Click to Skip Ad
Closing in...

NFL head trauma linked to decreased testosterone and erectile dysfunction

Published Aug 26th, 2019 5:07PM EDT
nfl concussions
Image: Dave Shopland/BPI/Shutterstock

If you buy through a BGR link, we may earn an affiliate commission, helping support our expert product labs.

Studies in recent years have revealed that chronic head trauma often suffered by professional football players can have long-lasting effects, but it’s safe to say that there’s still a lot we don’t know about how frequent concussions can alter a person’s brain.

Mood disorders, depression, and personality changes have already been linked to concussions endured in the NFL, but a new study by Harvard University reveals that hormonal changes and even erectile dysfunction are also likely related to repeated, sports-related head trauma. A new paper explains the Harvard team’s findings in JAMA Neurology.

The report is based on survey responses from over 3,400 former NFL players, many of whom sustained multiple concussions during the course of their careers.

In tracking the responses, the researchers noted a clear association between players who complained of lower testosterone and chronic concussions sustained during their playing days. Nearly one-quarter of the participants complained of erectile dysfunction, and 18 percent noted low testosterone.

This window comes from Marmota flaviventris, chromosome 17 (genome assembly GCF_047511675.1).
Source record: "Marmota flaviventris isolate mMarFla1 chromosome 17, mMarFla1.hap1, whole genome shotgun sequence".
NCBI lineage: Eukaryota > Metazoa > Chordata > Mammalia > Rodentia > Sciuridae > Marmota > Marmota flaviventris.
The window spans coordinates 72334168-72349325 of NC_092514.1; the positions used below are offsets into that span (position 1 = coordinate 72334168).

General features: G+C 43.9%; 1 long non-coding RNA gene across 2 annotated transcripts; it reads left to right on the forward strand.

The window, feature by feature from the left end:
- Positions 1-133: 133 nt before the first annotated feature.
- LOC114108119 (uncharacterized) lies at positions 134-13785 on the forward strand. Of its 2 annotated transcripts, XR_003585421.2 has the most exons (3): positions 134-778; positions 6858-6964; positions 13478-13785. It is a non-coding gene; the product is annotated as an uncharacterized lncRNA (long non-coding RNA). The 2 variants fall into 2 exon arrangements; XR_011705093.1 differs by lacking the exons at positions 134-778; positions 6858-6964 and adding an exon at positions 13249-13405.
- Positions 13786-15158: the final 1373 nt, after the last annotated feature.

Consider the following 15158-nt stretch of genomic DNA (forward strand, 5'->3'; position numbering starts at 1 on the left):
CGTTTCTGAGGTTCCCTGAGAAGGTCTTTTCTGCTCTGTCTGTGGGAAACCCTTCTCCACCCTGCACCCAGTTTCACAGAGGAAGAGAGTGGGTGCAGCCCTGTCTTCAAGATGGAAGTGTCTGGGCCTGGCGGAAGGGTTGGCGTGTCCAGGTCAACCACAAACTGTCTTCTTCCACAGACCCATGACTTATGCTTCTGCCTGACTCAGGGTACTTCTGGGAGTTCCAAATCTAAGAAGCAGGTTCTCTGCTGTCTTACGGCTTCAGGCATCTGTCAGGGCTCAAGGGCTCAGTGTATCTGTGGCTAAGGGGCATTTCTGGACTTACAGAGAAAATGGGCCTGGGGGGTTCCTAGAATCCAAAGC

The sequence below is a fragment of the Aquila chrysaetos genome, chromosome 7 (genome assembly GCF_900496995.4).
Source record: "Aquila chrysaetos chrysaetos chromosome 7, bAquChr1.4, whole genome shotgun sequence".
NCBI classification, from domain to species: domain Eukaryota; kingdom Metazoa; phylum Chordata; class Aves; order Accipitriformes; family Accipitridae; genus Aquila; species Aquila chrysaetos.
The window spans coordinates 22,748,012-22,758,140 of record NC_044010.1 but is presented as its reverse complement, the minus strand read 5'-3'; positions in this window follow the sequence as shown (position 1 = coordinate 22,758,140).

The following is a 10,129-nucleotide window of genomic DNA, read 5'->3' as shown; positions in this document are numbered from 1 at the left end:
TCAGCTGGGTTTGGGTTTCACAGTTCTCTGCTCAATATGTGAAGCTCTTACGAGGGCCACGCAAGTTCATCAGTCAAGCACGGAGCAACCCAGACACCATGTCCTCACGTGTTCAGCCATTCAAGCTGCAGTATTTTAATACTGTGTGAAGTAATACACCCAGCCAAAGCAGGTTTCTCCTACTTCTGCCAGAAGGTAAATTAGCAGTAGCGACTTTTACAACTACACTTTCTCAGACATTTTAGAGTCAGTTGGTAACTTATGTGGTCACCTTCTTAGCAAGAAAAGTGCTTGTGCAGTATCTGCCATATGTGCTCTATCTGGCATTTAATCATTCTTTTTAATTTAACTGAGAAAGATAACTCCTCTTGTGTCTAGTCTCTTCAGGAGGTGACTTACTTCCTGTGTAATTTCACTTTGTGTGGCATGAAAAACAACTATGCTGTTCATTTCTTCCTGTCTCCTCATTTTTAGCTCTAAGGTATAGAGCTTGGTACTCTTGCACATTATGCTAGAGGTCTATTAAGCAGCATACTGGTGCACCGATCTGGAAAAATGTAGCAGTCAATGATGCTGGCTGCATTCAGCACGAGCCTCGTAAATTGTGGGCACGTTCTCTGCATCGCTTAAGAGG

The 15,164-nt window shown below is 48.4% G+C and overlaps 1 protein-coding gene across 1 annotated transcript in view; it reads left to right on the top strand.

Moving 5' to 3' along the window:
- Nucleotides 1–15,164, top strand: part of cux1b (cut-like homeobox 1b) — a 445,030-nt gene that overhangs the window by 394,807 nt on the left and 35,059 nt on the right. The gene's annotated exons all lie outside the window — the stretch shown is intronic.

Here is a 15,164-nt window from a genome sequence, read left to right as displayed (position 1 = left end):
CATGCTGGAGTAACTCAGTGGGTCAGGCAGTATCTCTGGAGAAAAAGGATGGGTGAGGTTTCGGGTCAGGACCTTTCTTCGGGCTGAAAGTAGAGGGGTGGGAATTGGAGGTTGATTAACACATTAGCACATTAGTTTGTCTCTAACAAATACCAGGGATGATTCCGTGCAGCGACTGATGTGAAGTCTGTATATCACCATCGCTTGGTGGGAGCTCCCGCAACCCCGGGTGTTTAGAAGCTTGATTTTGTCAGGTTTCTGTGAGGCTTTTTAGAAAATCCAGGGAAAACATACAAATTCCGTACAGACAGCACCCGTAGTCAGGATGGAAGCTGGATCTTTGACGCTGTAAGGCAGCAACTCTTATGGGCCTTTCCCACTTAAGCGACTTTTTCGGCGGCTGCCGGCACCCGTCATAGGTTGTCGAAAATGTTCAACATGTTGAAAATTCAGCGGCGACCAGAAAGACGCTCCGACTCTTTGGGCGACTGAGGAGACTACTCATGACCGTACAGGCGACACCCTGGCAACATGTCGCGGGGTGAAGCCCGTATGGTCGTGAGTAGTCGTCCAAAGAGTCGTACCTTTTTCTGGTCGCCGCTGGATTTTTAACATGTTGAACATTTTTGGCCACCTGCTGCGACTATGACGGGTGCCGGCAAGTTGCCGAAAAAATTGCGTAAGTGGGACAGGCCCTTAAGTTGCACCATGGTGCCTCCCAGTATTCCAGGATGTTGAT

The link may seem tenuous, but the conclusions are a bit easier to understand thanks to the wealth of data that showed players who reported more concussion symptoms had almost double the risk of developing conditions like erectile dysfunction (ED) when compared to players who largely avoided head trauma. The researchers accounted for a variety of possible causes of low testosterone and ED, including age-related hormone changes, but the link was still present.

From the Football Players Health Study:

One possible explanation, the research team said, could be injury to the brain’s pituitary gland that sparks a cascade of hormonal changes culminating in diminished testosterone and ED. This biological mechanism has emerged as a plausible explanation in earlier studies that echo the current findings, such as reports of higher ED prevalence and neurohormonal dysfunction among people with head trauma and traumatic brain injury, including military veterans and civilians with head injuries.

The study is definitely frightening, the researchers stop short of declaring the results definitive. That being said, the scientists do offer a possible explanation as to why concussions may lead to low testosterone and ED later in life.